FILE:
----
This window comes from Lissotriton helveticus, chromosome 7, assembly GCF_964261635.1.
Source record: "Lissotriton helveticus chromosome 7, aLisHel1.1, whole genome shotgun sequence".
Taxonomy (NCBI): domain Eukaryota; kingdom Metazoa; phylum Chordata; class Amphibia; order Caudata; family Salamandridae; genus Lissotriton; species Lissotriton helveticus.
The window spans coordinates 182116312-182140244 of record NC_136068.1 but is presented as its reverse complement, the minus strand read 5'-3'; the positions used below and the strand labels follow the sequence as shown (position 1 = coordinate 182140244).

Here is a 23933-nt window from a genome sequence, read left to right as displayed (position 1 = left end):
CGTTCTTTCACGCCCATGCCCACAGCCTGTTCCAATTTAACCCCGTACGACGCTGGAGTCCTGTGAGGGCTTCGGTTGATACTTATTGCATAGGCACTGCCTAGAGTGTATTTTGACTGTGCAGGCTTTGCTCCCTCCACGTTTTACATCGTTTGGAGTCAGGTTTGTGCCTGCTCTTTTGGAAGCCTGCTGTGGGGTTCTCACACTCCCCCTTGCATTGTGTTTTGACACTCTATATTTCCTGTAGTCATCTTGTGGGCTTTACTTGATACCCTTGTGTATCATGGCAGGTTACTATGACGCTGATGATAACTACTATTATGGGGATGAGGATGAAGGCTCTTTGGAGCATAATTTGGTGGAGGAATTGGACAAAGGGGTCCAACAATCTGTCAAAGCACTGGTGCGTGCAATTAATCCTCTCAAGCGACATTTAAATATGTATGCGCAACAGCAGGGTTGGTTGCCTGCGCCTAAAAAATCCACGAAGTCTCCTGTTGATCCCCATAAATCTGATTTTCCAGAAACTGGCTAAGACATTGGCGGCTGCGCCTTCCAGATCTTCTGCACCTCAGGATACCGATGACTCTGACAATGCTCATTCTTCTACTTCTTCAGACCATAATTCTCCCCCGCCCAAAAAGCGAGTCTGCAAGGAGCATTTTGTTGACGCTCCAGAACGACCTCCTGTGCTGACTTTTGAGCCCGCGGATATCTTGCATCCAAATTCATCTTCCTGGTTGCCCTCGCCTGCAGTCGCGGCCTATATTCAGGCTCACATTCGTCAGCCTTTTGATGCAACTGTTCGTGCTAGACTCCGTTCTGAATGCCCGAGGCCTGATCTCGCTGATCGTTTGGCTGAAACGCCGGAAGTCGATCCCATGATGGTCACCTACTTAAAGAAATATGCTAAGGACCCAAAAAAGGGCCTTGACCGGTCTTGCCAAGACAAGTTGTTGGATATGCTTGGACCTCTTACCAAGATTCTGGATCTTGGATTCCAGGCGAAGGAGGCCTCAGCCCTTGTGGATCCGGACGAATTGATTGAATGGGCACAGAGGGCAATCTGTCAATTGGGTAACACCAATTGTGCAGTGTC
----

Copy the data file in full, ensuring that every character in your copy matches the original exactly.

This window comes from Lissotriton helveticus, chromosome 7, assembly GCF_964261635.1.
Source record: "Lissotriton helveticus chromosome 7, aLisHel1.1, whole genome shotgun sequence".
Taxonomy (NCBI): domain Eukaryota; kingdom Metazoa; phylum Chordata; class Amphibia; order Caudata; family Salamandridae; genus Lissotriton; species Lissotriton helveticus.
The window spans coordinates 182116312-182140244 of record NC_136068.1 but is presented as its reverse complement, the minus strand read 5'-3'; the positions used below and the strand labels follow the sequence as shown (position 1 = coordinate 182140244).

Here is a 23933-nt window from a genome sequence, read left to right as displayed (position 1 = left end):
CGTTCTTTCACGCCCATGCCCACAGCCTGTTCCAATTTAACCCCGTACGACGCTGGAGTCCTGTGAGGGCTTCGGTTGATACTTATTGCATAGGCACTGCCTAGAGTGTATTTTGACTGTGCAGGCTTTGCTCCCTCCACGTTTTACATCGTTTGGAGTCAGGTTTGTGCCTGCTCTTTTGGAAGCCTGCTGTGGGGTTCTCACACTCCCCCTTGCATTGTGTTTTGACACTCTATATTTCCTGTAGTCATCTTGTGGGCTTTACTTGATACCCTTGTGTATCATGGCAGGTTACTATGACGCTGATGATAACTACTATTATGGGGATGAGGATGAAGGCTCTTTGGAGCATAATTTGGTGGAGGAATTGGACAAAGGGGTCCAACAATCTGTCAAAGCACTGGTGCGTGCAATTAATCCTCTCAAGCGACATTTAAATATGTATGCGCAACAGCAGGGTTGGTTGCCTGCGCCTAAAAAATCCACGAAGTCTCCTGTTGATCCCCATAAATCTGATTTTCCAGAAACTGGCTAAGACATTGGCGGCTGCGCCTTCCAGATCTTCTGCACCTCAGGATACCGATGACTCTGACAATGCTCATTCTTCTACTTCTTCAGACCATAATTCTCCCCCGCCCAAAAAGCGAGTCTGCAAGGAGCATTTTGTTGACGCTCCAGAACGACCTCCTGTGCTGACTTTTGAGCCCGCGGATATCTTGCATCCAAATTCATCTTCCTGGTTGCCCTCGCCTGCAGTCGCGGCCTATATTCAGGCTCACATTCGTCAGCCTTTTGATGCAACTGTTCGTGCTAGACTCCGTTCTGAATGCCCGAGGCCTGATCTCGCTGATCGTTTGGCTGAAACGCCGGAAGTCGATCCCATGATGGTCACCTACTTAAAGAAATATGCTAAGGACCCAAAAAAGGGCCTTGACCGGTCTTGCCAAGACAAGTTGTTGGATATGCTTGGACCTCTTACCAAGATTCTGGATCTTGGATTCCAGGCGAAGGAGGCCTCAGCCCTTGTGGATCCGGACGAATTGATTGAATGGGCACAGAGGGCAATCTGTCAATTGGGTAACACCAATTGTGCAGTGTC